July 12, 2010

Worst Pirates All-Stars

PITTSBURGH, Pa. / July 12, 2010

People's definitions of an All-Star vary, but basically the fans' selections are always the most popular guys. The managers then fill out the rosters with the remaining players who had the best years up to the All-Star Break. Here are five Pittsburgh Pirates All-Stars who fit into neither of these categories.

Frankie Zak
Shortstop, 1944

Zak's All-Star season in 1944 is one of the strangest ever. Yeah, the AL had Jason Varitek as an All-Star in '08 when he couldn't hit or throw anymore, but at least he was a starting MLB player. Zak was a rookie who got into 87 games and had 160 at bats that season, hitting .300 with no home runs and 11 RBI. He was a starter for three weeks before the All-Star game which was apparently enough. Zak told newspapers he was surprised at the selection. Apparently so was his manager, as he was routinely pinch hit for in key spots in games. Without doing any research I am going to B.S. that he's the only position player All-Star to come to bat less than 300 times in his career.

Strangely enough, in this era the All-Star managers tried to use their best players and generally make moves that were designed to win the game. Thus, Zak didn't play in the game.

Murry Dickson
Pitcher, 1953

Unlike the rest of the players on this list, Dickson was a pretty solid player for a long time. He was deserving of an All-Star spot in several different seasons. Yet his 1953 season wasn't one of them, and in fact was probably the worst of his career other than his final year when he was 43.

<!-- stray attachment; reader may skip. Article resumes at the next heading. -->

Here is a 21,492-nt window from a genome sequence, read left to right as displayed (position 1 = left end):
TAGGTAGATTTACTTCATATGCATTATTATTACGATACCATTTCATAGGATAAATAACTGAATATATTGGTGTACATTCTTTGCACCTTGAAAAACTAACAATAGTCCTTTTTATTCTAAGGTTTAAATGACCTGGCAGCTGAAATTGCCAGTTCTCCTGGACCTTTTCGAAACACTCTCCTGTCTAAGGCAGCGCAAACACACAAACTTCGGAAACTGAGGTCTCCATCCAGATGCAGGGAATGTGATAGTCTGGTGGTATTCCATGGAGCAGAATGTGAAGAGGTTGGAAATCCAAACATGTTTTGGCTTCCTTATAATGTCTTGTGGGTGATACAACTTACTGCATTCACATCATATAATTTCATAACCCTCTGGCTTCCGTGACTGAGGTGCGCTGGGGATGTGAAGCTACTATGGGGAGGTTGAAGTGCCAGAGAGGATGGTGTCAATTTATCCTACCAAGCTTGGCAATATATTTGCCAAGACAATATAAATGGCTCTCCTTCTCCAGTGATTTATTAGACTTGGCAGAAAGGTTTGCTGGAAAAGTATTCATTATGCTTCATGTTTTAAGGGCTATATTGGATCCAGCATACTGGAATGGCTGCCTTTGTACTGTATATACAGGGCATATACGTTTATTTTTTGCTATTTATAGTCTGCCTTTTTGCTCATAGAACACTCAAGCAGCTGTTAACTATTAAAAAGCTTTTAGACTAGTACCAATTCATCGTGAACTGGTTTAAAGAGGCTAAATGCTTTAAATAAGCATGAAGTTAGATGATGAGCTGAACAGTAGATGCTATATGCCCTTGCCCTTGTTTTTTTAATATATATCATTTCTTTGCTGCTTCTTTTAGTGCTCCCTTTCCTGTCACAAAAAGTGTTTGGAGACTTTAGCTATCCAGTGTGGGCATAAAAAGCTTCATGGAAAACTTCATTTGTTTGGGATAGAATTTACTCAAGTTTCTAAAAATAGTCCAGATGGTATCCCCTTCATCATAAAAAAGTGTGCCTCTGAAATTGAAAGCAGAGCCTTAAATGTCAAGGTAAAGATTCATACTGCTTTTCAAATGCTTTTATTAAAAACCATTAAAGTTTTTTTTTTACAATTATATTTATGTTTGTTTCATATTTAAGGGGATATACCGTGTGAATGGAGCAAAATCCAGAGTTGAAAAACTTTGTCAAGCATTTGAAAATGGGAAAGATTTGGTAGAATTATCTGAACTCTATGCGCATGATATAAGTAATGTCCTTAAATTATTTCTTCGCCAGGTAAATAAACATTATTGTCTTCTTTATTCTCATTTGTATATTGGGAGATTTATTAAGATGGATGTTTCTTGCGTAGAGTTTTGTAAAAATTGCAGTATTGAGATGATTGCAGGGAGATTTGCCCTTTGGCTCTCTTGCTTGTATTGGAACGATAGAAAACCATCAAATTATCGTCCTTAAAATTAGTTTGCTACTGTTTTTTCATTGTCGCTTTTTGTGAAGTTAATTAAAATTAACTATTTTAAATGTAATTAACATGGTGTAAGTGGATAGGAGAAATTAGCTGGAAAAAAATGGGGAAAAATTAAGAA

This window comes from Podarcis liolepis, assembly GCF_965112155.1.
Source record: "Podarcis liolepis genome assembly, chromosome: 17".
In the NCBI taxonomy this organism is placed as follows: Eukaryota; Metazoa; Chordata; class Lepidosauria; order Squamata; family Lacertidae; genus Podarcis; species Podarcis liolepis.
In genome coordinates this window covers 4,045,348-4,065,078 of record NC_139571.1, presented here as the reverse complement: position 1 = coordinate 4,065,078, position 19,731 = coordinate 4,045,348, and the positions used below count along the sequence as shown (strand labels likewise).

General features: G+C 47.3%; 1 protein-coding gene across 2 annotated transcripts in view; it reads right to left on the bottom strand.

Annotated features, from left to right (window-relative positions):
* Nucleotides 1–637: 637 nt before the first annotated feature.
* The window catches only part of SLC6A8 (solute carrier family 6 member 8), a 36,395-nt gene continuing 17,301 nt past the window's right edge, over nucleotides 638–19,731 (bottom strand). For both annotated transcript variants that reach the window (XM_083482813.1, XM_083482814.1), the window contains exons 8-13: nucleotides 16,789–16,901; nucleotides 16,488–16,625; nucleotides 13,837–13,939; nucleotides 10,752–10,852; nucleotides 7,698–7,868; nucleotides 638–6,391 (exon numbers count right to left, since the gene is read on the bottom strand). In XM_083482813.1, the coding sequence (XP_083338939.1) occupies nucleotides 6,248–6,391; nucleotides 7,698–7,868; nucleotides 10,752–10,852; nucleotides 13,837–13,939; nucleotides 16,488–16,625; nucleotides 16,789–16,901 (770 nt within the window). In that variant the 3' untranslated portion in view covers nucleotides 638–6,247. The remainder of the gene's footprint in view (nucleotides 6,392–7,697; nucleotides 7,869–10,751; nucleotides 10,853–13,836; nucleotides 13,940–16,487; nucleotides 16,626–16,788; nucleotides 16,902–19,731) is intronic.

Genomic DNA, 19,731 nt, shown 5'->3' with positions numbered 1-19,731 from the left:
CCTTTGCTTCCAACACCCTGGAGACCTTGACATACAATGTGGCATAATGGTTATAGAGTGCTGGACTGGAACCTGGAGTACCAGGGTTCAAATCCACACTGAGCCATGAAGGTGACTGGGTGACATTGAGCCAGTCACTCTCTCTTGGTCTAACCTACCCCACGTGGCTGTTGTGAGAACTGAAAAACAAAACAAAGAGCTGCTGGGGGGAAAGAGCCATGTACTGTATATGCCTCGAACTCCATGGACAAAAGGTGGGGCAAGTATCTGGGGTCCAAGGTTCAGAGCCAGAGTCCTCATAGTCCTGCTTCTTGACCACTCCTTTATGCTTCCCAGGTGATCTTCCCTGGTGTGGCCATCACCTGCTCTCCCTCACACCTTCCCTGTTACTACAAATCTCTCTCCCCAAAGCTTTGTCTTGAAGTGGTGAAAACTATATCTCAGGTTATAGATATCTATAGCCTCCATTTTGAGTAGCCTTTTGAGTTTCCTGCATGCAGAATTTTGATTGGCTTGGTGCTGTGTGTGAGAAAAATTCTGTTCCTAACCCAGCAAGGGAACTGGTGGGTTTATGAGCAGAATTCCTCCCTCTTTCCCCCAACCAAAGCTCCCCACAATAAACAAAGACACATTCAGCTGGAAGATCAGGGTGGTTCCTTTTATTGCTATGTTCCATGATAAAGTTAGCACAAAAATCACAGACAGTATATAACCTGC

A short righthanded junkballer, in 1953 Dickson had a stellar 10-19 record with a 4.53 ERA. At the All-Star break he was 7-11 with a 4.76 ERA. Yet who was it coming out of the bullpen to save the game for Warren Spahn? Murry Dickson, of course. He pitched the final two innings allowing one run.

Carlos Garcia
Second Baseman, 1994

Carlos Garcia, really? In one of the greatest seasons for offense ever, Garcia hit .277 with six home runs and 16 walks on the season. It was a strike shortened season, so let's say he would have gotten to nine home runs and 24 walks. His on base percentage was still .309. At the break he was hitting .267/.307/.332. He didn't deserve to be an All-Star in any year but of his four full seasons with the Pirates, 1994 was actually Carlos's worst year.

Garcia had two All-Star at-bats and singled off Randy Johnson. He was immediately picked off.

Tony Womack
Second Baseman, 1997

Tony Womack was hitting .272/.318/.357 at the break and ended up at .277/.330/.389 for the year. Without any walks or extra base hits, he was only a marginal offensive player despite his 60 steals. According to Fielding Runs, he gave back all that value and more by being the third worst defensive player in the National League in '97. Jose Guillen was the second worst.

With the NL making a strong attempt to come back from a 3-0 deficit, Womack replaced Craig Biggio - who was in the midst of his career year in which he scored 146 runs - and went 0-for-1.

Mike Williams
Pitcher, 2003

Mike Williams, a deserving All-Star in 2002, was 1-3 with an outstanding 6.44 ERA at the '03 midseason break when he was inexplicably on the All-Star team again. He also had walked 22 while striking out 19 in 36.1 innings. Somehow he had 25 saves by the break which is why he made the team, yet he was clearly the worst closer in baseball. The NL managed to blow a 5-1 lead even though Williams didn't pitch in the All-Star game. The winning pitcher, of course, was Brendan Donnelly.

Traded to the Phillies later that month, Williams and Jose Mesa (5-7, 6.52) formed a one-two punch out of the Philadelphia bullpen that was worse than actually getting punched twice. For the season Williams finished 1-7 with a 6.14 ERA. He got a non-roster invitation to the Devil Rays camp the following spring and couldn't make a team that was coming off a 99 loss season. He never pitched again.

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